Saturday, 14 February 2015
Margot Moir was the middle sister to Jean and Lesley Moir, who in 1974 had a #8 hit with “Good Morning How Are You” as the Moir Sisters. Margot also issued a solo single, “Scarlet Skies” b/w “Tightrope” in 1989, and album, “Strong And Mighty” (NEW2009 2) for New Market Music in 1996. Two names that popped out at me were Peter Cupples on backing vocals and Broderick Smith on harp, also on backing vocals Margot’s husband Claude Cesario and daughter Rae. Margot was also in big demand as a session backing vocalist, she was handpicked by John Farnham himself for the inaugural Whispering Jack tour. Recently she recorded and sang with the bands “Raymalane” and “Celtic Spirit. “For over 10 years. Sadly Margot died on 26 January 2015 at age 56 at Royal Melbourne Hospital due to complications from long term diabetes. mp3
Posted by Ozzie Music Man at 10:56
Saturday, 7 February 2015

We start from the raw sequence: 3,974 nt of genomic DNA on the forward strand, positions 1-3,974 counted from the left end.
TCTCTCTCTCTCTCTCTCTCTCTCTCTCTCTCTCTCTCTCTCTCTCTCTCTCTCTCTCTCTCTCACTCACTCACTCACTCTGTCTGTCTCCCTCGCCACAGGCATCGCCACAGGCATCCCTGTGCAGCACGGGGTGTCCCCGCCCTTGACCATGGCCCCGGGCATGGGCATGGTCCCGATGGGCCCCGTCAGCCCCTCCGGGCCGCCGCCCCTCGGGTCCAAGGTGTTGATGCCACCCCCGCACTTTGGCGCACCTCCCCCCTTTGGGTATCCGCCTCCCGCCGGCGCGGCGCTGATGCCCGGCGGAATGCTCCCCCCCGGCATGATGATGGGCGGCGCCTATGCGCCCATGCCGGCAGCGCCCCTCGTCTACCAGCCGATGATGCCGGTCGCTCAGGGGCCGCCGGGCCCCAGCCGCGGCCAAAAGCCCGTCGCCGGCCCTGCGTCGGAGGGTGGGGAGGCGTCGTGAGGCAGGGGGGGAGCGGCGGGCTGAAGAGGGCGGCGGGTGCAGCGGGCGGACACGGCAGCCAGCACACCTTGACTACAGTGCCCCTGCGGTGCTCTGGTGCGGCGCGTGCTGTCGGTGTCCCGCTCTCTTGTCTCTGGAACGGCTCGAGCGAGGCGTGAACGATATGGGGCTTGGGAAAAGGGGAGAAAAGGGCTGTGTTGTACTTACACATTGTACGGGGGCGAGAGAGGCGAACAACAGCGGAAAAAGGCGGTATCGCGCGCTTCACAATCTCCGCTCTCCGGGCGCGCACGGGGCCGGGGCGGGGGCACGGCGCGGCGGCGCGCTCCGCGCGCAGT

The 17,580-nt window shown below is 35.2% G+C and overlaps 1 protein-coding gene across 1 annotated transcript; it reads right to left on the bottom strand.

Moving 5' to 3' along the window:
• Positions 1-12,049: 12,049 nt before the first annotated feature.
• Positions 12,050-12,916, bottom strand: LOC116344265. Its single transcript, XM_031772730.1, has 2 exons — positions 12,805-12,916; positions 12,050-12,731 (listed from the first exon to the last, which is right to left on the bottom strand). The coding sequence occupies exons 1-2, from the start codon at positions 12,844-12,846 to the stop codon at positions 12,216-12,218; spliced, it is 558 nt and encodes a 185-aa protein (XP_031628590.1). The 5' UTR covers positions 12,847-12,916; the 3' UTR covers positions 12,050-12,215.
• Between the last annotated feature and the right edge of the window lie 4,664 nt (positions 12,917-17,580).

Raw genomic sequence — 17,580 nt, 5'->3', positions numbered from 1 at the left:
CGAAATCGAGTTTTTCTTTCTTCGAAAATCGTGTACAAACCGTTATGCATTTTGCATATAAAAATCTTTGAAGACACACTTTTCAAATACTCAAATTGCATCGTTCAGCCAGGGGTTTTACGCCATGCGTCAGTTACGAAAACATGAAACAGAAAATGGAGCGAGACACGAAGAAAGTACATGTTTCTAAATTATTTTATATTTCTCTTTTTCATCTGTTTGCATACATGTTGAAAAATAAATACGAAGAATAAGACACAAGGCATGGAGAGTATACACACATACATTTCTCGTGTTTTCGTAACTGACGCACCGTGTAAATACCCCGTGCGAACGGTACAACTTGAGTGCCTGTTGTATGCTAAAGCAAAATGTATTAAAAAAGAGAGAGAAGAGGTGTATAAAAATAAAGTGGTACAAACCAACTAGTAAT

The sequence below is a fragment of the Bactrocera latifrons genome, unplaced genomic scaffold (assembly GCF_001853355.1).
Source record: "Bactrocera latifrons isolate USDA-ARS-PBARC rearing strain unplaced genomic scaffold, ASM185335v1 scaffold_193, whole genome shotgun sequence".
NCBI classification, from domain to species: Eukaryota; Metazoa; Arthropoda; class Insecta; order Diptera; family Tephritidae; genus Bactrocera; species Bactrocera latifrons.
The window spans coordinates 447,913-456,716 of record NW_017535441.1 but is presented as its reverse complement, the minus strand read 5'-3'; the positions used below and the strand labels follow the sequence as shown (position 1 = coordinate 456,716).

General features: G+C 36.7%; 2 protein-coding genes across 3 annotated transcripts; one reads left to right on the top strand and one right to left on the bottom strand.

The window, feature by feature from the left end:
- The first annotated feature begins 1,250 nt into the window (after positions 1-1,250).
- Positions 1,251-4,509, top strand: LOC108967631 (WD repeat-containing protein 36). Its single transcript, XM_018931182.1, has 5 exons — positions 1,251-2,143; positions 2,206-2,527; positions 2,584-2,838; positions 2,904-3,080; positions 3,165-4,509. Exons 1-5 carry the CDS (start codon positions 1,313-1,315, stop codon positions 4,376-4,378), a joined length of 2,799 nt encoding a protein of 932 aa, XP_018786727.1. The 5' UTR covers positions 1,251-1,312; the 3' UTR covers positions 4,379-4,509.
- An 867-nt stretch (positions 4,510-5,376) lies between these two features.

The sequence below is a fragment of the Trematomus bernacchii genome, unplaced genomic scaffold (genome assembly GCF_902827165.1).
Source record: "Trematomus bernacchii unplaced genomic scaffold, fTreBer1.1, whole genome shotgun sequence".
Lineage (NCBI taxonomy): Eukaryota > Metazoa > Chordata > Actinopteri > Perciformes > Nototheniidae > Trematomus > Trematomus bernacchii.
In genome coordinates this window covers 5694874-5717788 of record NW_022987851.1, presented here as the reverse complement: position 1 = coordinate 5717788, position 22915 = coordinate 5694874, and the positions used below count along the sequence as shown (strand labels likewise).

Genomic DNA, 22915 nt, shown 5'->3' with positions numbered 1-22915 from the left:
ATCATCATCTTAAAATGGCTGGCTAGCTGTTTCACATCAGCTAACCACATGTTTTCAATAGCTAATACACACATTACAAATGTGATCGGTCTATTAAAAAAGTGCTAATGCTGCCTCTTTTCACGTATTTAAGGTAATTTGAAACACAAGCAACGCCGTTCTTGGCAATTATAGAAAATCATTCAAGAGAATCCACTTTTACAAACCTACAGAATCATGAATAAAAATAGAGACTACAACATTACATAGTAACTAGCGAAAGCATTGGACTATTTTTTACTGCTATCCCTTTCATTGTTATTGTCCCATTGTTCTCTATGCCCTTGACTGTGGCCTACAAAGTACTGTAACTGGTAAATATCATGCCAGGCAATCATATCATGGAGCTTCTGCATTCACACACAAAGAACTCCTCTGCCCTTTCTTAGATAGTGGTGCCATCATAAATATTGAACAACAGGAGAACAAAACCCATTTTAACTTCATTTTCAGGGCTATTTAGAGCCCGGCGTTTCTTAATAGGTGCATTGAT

This mini LP was sent to me from my friend Tim in Taree who found this gem in a second hand record shop. According to my books it was released in 1985 and they were a Sydney band. This is the only recording the band released, “A Beer and a Bex” (KBT-789) on Seahorse Productions. David Davies – guitar & vocals penned all four tracks, other members are Mark Elliott – sax, Larry Freidberg – drums, Rupert Jeans – guitar, Ralph Marshall – bass and Rada – keyboards. At this time that’s all there is on this great Rock/Blues band. After having a listen to this mini LP all it left me with is wanting more, a very good album indeed, like the man said “Do yourself a favour”. Thanks Tim. mp3
Posted by Ozzie Music Man at 00:38
Monday, 2 February 2015
This may well be my shortest notes on the Blog by far. Being a Vanda & Young composition I thought there would be something out there on this band but nothing, they appear in only one of my books and all it gives you is the name of the band and the song title well really not even that because the books says the song was Bye Bye Love, a big typo for sure. I haven’t even come across this label before “Living Sound “. The producer is Tony Savage and engineer Peter Hood and the single recorded in 1977 with Tony writing the B side. No band members no nothing. So enjoy these rare tracks “Bye Bye Bluebird” b/w “Faster Than Lightning” (LS-102901), I’d say until I find out different this was the only record released by this band. mp3
Sunday, 1 February 2015